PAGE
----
Visualizing place as a palimpsest: Mental maps in Russian geohumanities
Two special kinds of mental maps emerging from the Russian geohumanities are described in the article. Russian geohumanities are regarded as a specifc Russian PostSoviet tradition of cultural geography focusing on perceptions and interpretations of space. Te semiotic model of ‘place as palimpsest’ typical for Russian mythogeography is used to describe the multi-layered structure of a place, formed by diﬀerent cultures’
visions of one and the same place. Two opposing meanings of mental maps are discussed, namely, (1) mental spatial information, representing the image of the city and orientations schemes, (2) cartographic geovisualization, which reﬂects individual or collective perception of space. Mental maps, combining the traits of both classes (with the example of K. Lynch’s generalized urban maps based on the results of individual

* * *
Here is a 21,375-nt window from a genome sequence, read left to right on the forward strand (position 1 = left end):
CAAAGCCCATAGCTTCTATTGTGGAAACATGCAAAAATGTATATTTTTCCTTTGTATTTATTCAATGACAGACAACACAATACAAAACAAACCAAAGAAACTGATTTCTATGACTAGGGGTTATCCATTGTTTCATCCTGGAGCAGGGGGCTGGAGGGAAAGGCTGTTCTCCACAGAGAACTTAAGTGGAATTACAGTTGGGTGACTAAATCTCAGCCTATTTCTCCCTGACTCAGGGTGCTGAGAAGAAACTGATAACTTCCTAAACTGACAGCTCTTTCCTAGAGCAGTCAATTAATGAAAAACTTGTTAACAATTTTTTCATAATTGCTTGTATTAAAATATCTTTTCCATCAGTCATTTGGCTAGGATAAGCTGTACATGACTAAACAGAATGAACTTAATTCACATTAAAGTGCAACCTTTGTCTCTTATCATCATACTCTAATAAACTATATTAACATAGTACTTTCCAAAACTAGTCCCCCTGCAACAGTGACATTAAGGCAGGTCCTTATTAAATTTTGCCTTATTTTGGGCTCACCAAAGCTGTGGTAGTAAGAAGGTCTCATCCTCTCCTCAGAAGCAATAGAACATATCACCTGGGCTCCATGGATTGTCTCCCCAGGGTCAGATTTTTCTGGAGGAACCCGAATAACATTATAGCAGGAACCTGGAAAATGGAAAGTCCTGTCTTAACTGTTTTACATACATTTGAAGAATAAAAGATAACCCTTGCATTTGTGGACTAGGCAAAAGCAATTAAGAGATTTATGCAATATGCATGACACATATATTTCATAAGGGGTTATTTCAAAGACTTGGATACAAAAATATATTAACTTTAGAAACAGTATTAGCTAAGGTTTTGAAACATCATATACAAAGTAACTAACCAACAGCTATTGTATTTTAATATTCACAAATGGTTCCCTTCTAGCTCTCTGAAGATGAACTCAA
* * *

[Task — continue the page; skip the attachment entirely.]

cities’ perceptions) are argued to be the most prospective. Urban ‘mythogeographical’ mental maps from the Russian geohumanities are regarded as another kind of that compromise, being transformed from the diagram-like ‘image-geographical’ maps by localizing place myths into ‘sign places’ of a city.